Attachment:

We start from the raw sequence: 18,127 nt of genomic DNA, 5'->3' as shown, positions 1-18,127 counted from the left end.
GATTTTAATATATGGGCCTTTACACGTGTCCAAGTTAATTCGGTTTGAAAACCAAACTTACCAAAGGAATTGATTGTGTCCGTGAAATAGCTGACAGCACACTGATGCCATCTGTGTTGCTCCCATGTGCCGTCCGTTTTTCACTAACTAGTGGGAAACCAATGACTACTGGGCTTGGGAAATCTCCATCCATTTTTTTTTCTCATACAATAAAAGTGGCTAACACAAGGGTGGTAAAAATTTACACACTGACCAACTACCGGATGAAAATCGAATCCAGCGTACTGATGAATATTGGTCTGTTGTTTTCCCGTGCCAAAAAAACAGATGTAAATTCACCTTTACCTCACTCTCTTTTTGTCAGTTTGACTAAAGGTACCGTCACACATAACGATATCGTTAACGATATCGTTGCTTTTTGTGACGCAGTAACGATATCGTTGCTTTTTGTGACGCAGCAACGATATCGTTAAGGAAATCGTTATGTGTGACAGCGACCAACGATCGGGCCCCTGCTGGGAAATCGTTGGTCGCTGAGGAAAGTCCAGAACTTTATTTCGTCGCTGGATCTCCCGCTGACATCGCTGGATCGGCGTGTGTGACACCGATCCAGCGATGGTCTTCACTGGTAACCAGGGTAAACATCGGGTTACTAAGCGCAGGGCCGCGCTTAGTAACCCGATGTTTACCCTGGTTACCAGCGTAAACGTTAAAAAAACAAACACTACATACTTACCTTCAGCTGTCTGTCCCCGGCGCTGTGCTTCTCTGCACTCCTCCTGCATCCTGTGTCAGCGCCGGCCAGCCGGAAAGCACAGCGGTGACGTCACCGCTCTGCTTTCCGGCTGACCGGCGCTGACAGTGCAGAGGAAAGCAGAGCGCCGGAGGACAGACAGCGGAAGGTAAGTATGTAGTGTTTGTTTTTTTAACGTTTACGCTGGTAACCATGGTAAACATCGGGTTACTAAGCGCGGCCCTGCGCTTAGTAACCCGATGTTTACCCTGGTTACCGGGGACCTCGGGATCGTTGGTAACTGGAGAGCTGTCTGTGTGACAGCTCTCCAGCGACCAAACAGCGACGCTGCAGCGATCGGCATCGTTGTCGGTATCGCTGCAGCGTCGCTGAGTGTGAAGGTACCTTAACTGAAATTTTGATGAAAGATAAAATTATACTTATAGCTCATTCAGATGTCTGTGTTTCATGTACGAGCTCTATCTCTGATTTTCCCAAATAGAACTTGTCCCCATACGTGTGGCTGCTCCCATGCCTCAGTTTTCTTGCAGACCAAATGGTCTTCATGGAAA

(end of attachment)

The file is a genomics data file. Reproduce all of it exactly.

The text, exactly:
We start from the raw sequence: 18,127 nt of genomic DNA, 5'->3' as shown, positions 1-18,127 counted from the left end.
GATTTTAATATATGGGCCTTTACACGTGTCCAAGTTAATTCGGTTTGAAAACCAAACTTACCAAAGGAATTGATTGTGTCCGTGAAATAGCTGACAGCACACTGATGCCATCTGTGTTGCTCCCATGTGCCGTCCGTTTTTCACTAACTAGTGGGAAACCAATGACTACTGGGCTTGGGAAATCTCCATCCATTTTTTTTTCTCATACAATAAAAGTGGCTAACACAAGGGTGGTAAAAATTTACACACTGACCAACTACCGGATGAAAATCGAATCCAGCGTACTGATGAATATTGGTCTGTTGTTTTCCCGTGCCAAAAAAACAGATGTAAATTCACCTTTACCTCACTCTCTTTTTGTCAGTTTGACTAAAGGTACCGTCACACATAACGATATCGTTAACGATATCGTTGCTTTTTGTGACGCAGTAACGATATCGTTGCTTTTTGTGACGCAGCAACGATATCGTTAAGGAAATCGTTATGTGTGACAGCGACCAACGATCGGGCCCCTGCTGGGAAATCGTTGGTCGCTGAGGAAAGTCCAGAACTTTATTTCGTCGCTGGATCTCCCGCTGACATCGCTGGATCGGCGTGTGTGACACCGATCCAGCGATGGTCTTCACTGGTAACCAGGGTAAACATCGGGTTACTAAGCGCAGGGCCGCGCTTAGTAACCCGATGTTTACCCTGGTTACCAGCGTAAACGTTAAAAAAACAAACACTACATACTTACCTTCAGCTGTCTGTCCCCGGCGCTGTGCTTCTCTGCACTCCTCCTGCATCCTGTGTCAGCGCCGGCCAGCCGGAAAGCACAGCGGTGACGTCACCGCTCTGCTTTCCGGCTGACCGGCGCTGACAGTGCAGAGGAAAGCAGAGCGCCGGAGGACAGACAGCGGAAGGTAAGTATGTAGTGTTTGTTTTTTTAACGTTTACGCTGGTAACCATGGTAAACATCGGGTTACTAAGCGCGGCCCTGCGCTTAGTAACCCGATGTTTACCCTGGTTACCGGGGACCTCGGGATCGTTGGTAACTGGAGAGCTGTCTGTGTGACAGCTCTCCAGCGACCAAACAGCGACGCTGCAGCGATCGGCATCGTTGTCGGTATCGCTGCAGCGTCGCTGAGTGTGAAGGTACCTTAACTGAAATTTTGATGAAAGATAAAATTATACTTATAGCTCATTCAGATGTCTGTGTTTCATGTACGAGCTCTATCTCTGATTTTCCCAAATAGAACTTGTCCCCATACGTGTGGCTGCTCCCATGCCTCAGTTTTCTTGCAGACCAAATGGTCTTCATGGAAA